Daily-paid and monthly-paid employees

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  • Daily-paid and monthly paid employees are both unpaid during un-worked days, including rest days and special non-working days.

Daily-paid employees

Daily-paid employees are those paid on days when they actually rendered work or service and on regular holidays where no work was done.

Monthly-paid employees

Monthly-paid employees are those who are paid for days worked and any regular holiday for the month.

Legislative history

To understand the confusion on why during special non-working days daily paid-employees were not paid but monthly-paid employees were paid, it requires understanding the history of the law and its regulations.

Previously, Section 2, Rule IV of Book III of the Omnibus Rules Implementing the Labor Code, issued by DOLE, allowed for the difference in treatment for monthly-paid employees who were paid even for un-worked days. However, this stipulation was declared void for going beyond what is provided by law. (Insular Bank of Asia and America Employees’ Union v. Inciong, Insular Bank of Asia and America, G.R. No. L-52415, 23 October 1984)

Moreover, in a case involving monthly-paid complainants seeking to be paid for un-worked days, including rest days and special non-working days, the Supreme Court denied the claim as the cited basis was void, i.e. Section 2, Rule IV of Book III, of the Omnibus Rules Implementing the Labor Code. “Even assuming that Section 2, Rule IV of Book III is valid, (the complainants’) claim will still fail. The basic rule in this jurisdiction is ‘no work, no pay.’ The right to be paid for un-worked days is generally limited to the (regular) legal holidays in a year. (The complainants’) claim is based on a mistaken notion that Section 2, Rule IV of Book III gave rise to a right to be paid for un-worked days beyond the (regular) legal holidays. In effect, (the complainants) demand that (the Company) should pay them on Sundays, the un-worked half of Saturdays and other days that they do not work at all. (The complainants’) line of reasoning is not only a violation of the ‘no work, no pay’ principle, it also gives rise to an insidious classification, a violation of the equal protection clause. Sustaining (the complainants’) argument will make monthly-paid employees a privileged class who are paid even if they do not work.” (Odango v. NLRC, Antique Electric Cooperative, Inc., G.R. No. 147420, 19 June 2004)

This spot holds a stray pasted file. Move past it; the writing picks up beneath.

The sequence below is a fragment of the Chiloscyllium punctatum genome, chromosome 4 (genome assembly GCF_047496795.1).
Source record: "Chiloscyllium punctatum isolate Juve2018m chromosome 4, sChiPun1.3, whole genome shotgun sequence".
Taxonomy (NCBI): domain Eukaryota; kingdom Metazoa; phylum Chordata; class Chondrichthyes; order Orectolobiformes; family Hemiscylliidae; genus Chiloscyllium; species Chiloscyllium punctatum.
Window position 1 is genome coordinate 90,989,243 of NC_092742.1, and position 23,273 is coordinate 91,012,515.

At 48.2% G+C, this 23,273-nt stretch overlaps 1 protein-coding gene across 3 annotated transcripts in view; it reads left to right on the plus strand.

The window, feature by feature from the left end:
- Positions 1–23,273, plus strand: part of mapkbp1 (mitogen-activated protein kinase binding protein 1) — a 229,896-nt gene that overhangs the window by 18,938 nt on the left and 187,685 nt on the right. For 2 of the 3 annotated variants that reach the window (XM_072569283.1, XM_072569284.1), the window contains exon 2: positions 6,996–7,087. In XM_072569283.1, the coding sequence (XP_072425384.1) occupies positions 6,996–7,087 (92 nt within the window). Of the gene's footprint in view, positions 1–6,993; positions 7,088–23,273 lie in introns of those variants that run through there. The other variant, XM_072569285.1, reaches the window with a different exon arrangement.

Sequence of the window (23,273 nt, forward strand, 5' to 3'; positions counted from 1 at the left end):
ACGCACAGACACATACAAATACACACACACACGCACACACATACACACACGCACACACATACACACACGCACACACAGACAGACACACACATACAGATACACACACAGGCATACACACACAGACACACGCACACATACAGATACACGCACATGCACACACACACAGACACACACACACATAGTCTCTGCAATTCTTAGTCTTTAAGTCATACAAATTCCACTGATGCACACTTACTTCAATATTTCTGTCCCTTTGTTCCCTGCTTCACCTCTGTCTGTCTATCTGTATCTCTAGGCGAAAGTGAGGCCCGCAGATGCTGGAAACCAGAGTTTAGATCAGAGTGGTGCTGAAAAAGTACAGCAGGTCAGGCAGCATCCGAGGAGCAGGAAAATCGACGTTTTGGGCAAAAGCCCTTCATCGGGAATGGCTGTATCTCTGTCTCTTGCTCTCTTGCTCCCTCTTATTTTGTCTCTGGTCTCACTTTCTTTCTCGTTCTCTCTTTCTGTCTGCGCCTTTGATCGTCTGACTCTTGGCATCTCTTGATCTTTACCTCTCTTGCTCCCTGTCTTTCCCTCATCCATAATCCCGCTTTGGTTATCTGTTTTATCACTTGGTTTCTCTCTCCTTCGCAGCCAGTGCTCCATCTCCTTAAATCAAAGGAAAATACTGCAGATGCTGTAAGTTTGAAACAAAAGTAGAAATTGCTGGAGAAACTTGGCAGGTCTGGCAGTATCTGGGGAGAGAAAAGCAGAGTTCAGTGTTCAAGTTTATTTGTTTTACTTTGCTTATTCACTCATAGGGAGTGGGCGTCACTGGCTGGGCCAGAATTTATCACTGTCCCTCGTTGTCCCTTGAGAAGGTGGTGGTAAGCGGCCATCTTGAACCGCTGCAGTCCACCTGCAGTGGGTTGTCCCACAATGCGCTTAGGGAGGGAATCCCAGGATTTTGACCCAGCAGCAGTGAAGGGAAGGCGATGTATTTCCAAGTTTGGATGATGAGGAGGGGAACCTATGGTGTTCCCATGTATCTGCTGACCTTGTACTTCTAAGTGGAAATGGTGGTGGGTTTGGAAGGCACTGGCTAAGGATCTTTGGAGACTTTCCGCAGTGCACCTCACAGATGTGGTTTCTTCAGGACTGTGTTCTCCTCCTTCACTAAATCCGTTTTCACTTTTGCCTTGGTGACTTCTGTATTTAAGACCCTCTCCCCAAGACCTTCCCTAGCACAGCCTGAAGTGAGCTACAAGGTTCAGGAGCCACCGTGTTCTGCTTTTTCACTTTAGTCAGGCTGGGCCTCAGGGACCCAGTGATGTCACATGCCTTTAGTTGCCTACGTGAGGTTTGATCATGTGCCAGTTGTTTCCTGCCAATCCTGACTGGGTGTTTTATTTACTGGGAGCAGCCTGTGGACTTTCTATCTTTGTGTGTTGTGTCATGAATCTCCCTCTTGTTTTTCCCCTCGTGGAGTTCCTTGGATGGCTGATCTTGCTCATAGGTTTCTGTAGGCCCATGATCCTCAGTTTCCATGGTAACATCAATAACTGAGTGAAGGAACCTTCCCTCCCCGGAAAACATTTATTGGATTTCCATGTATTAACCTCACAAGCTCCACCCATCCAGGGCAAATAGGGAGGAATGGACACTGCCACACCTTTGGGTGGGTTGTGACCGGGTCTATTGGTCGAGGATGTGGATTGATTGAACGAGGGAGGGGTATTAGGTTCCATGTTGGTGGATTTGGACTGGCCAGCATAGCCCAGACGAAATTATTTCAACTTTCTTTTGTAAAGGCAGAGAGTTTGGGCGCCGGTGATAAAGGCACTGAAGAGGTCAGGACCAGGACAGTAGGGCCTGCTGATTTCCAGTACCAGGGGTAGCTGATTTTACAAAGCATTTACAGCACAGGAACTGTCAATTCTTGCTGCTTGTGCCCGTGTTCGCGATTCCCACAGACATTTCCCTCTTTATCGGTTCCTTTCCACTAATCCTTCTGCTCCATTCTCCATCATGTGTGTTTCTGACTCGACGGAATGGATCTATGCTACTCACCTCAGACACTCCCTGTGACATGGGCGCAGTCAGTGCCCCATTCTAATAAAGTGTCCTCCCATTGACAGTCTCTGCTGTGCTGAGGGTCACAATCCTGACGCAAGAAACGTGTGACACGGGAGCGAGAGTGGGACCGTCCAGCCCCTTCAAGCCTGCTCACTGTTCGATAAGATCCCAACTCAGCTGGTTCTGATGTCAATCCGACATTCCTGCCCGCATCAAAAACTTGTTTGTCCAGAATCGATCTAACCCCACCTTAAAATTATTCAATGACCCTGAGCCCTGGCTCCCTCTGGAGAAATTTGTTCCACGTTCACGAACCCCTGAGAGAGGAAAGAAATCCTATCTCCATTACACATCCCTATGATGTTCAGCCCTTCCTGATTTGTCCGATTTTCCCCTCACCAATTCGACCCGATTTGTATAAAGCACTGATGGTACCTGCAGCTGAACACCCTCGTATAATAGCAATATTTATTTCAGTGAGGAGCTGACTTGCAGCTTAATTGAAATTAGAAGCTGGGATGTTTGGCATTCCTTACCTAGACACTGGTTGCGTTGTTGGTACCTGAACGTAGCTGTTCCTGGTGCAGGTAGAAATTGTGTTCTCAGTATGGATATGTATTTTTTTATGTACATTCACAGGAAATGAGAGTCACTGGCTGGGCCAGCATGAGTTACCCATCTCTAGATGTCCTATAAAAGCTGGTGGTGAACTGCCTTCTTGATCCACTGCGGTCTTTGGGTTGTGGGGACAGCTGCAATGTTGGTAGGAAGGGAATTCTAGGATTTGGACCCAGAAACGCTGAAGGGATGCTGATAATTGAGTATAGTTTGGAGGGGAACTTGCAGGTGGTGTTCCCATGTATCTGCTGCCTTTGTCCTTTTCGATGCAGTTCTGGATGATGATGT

Summary

Both daily-paid employees and monthly-paid employees are not paid on un-worked days, including special non-working days.

Employment contract, company policies, CBA

The above discussion may be superseded by any stipulation favorable to the employee via an employment contract, company policies, collective bargaining agreement, or analogous thereto.

References

  • Jurisprudence or Supreme Court Decisions